The Challenges of Widows and Real Estate

Did you know that it was only fifty years ago, in 1974, legal protections were finally put in place that allowed a woman to secure a mortgage without a male co-signer? That seems like an eternity ago, but this was a huge step forward for single women across the United States to be able to purchase a home on their own.

When we think of single women, most people immediately think that means someone who is unmarried; however, there is another segment of the population that these changes made a significant difference to: women who had lost their husbands. Thanks to the Fair Housing Act, gender discrimination along with the protections of Equal Opportunity Act provided that a widow no longer needed a male relative as a co-signer.

Authors, Alexandra Armstrong, and Mary Donohue are no strangers to these issues, and their book draws on their personal experiences of the effects of losing a spouse. Mary Donohue, Ph.D. was widowed in her forties with small children. Alexandra Armstrong, who was the first person to earn the CERTIFIED FINANCIAL PLANNER™ certification in Washington, D.C. in 1977, experienced a different challenge when her father suddenly died, leaving her mother clueless about any financial plans to support the family. This experience propelled Armstrong to collaborate with Donohue to write a book designed to walk a widow through the stages of both her emotional and her financial next steps.

To make the book more engaging and authentic, they developed the theme to address four hypothetical women who were widowed, citing the many different challenges of a new widow in her forties, with a family, to addressing the challenges of widows that were older, and addresses their unique needs within those age groups.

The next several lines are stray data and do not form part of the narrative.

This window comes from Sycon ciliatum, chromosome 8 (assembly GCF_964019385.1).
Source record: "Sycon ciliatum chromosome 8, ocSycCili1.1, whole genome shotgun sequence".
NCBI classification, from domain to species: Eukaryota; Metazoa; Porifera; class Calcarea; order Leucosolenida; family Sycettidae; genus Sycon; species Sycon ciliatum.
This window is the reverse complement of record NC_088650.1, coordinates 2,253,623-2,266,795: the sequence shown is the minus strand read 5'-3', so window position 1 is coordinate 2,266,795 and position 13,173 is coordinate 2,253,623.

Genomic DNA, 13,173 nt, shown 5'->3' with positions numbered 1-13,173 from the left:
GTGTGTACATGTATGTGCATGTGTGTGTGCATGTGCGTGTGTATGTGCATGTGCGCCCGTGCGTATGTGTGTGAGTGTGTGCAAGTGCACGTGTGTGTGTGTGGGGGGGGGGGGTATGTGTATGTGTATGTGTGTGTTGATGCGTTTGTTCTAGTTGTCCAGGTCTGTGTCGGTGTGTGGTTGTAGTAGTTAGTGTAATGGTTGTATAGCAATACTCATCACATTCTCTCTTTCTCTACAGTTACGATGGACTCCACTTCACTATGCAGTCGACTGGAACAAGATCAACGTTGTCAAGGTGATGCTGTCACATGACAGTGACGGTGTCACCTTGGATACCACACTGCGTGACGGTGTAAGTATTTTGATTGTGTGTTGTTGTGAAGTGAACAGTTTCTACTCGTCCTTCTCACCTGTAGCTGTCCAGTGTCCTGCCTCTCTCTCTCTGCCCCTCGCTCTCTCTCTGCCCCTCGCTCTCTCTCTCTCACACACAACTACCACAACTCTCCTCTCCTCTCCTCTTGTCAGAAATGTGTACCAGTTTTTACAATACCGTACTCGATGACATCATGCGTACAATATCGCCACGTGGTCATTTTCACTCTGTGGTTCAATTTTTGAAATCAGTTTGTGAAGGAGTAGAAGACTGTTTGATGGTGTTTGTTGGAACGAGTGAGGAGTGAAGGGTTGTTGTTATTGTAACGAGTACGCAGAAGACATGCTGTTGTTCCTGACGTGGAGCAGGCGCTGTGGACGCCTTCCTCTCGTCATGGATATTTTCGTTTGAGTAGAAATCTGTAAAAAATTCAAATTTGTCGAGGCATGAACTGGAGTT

In our interview, the duo shines a light on the many transitions’ widowhood imposes. Mary addresses the emotional challenges, and Alexandra speaks directly about how to manage and organize these various stages and next steps to ensure financial wellbeing.

In these segments, they create awareness of the different challenges that a widow will encounter and how to deal with them.

The book is now in its sixth printing, and the authors agree that between the changes to tax laws and the increasing number of both single women and widows from various age groups, there is an ongoing need for updating the book. Issues like internet dating, and blended family complications require updates regularly to the book.

The best outcome from this interview is the tactical options available to women: from the devastation of losing a spouse to managing the financials with confidence and less stress make this book a must-read for women who are navigating widowhood.

To order the book, “On your Own:  A Widow’s Guide to Emotional and Financial Well-Being, Sixth Edition” visit or email the authors at


NOTE: The full version of our interview has recorded some interference-Click here for more information

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